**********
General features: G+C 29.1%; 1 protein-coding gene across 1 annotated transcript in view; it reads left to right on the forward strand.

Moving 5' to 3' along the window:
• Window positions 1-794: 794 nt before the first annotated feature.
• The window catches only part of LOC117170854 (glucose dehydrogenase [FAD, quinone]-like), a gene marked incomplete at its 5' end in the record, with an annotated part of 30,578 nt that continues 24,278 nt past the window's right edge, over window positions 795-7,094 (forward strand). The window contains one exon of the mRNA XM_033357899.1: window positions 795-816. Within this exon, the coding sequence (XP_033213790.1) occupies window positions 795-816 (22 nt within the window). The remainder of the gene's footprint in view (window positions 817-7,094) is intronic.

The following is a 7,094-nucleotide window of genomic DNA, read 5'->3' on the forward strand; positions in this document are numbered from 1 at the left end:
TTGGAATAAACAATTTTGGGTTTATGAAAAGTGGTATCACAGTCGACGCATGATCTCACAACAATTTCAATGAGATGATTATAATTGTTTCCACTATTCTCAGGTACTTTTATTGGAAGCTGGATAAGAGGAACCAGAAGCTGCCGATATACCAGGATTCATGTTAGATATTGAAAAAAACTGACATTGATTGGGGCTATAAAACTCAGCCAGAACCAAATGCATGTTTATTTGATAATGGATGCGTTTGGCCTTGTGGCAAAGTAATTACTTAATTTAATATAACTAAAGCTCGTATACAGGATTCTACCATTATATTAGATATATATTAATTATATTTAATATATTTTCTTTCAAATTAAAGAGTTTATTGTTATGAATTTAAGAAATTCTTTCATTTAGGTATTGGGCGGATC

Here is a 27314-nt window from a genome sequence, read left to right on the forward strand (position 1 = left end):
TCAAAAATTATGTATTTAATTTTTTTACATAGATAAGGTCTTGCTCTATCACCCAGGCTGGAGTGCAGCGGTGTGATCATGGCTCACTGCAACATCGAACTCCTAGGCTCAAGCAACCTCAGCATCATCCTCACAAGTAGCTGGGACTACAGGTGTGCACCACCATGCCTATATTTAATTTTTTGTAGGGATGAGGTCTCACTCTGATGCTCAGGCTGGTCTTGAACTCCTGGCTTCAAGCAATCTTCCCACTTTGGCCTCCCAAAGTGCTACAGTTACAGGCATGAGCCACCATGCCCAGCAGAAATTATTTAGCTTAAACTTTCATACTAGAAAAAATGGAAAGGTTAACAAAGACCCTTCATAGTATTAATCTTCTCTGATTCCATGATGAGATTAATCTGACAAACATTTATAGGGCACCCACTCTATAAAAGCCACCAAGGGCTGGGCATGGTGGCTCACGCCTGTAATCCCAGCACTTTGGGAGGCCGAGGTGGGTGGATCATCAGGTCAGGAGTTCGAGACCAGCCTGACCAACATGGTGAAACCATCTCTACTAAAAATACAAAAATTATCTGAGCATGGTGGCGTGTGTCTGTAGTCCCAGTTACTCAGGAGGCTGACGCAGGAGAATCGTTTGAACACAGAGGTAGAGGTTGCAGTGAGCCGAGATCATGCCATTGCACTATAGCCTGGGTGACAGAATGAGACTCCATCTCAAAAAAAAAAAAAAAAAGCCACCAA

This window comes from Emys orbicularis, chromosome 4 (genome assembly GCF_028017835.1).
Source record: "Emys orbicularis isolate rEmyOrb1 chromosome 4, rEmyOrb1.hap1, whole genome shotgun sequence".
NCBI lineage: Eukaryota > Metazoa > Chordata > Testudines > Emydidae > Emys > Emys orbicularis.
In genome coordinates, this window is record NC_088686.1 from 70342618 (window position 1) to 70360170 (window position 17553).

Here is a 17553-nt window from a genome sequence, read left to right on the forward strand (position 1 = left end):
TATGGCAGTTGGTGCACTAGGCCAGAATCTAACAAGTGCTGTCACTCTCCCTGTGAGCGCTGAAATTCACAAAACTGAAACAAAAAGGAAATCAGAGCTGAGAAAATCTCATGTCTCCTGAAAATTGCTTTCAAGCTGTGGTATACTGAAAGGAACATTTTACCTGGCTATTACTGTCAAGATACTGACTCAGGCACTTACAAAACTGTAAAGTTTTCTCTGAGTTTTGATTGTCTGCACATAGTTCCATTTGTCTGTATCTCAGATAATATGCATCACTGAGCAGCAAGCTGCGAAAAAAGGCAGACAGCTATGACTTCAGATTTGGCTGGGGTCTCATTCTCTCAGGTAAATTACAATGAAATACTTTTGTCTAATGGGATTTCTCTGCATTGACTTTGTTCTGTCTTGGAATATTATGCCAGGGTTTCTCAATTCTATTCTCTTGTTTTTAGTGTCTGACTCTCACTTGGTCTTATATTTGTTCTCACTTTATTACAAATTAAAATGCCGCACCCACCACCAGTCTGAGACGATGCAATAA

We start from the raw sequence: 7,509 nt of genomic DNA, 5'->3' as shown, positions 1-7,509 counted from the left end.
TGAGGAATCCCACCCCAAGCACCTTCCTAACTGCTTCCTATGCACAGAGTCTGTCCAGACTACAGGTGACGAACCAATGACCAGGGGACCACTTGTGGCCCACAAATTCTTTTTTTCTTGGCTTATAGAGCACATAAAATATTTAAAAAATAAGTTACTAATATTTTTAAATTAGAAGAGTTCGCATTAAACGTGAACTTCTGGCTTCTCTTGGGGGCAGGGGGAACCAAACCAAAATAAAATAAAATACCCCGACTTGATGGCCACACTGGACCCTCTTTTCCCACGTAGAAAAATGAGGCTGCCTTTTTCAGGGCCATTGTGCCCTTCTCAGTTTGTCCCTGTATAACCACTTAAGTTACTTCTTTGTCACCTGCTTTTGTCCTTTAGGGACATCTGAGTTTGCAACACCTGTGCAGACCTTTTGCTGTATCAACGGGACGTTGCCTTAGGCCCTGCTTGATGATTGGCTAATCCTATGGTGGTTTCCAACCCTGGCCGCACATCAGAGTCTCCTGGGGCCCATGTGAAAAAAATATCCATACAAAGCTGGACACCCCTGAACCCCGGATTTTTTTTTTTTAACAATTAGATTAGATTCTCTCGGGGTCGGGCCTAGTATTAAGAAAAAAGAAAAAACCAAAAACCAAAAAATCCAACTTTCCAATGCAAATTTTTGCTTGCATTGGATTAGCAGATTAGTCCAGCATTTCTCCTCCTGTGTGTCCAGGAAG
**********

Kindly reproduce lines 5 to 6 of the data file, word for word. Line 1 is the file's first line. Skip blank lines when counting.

The following is a 7,094-nucleotide window of genomic DNA, read 5'->3' on the forward strand; positions in this document are numbered from 1 at the left end:
TTGGAATAAACAATTTTGGGTTTATGAAAAGTGGTATCACAGTCGACGCATGATCTCACAACAATTTCAATGAGATGATTATAATTGTTTCCACTATTCTCAGGTACTTTTATTGGAAGCTGGATAAGAGGAACCAGAAGCTGCCGATATACCAGGATTCATGTTAGATATTGAAAAAAACTGACATTGATTGGGGCTATAAAACTCAGCCAGAACCAAATGCATGTTTATTTGATAATGGATGCGTTTGGCCTTGTGGCAAAGTAATTACTTAATTTAATATAACTAAAGCTCGTATACAGGATTCTACCATTATATTAGATATATATTAATTATATTTAATATATTTTCTTTCAAATTAAAGAGTTTATTGTTATGAATTTAAGAAATTCTTTCATTTAGGTATTGGGCGGATC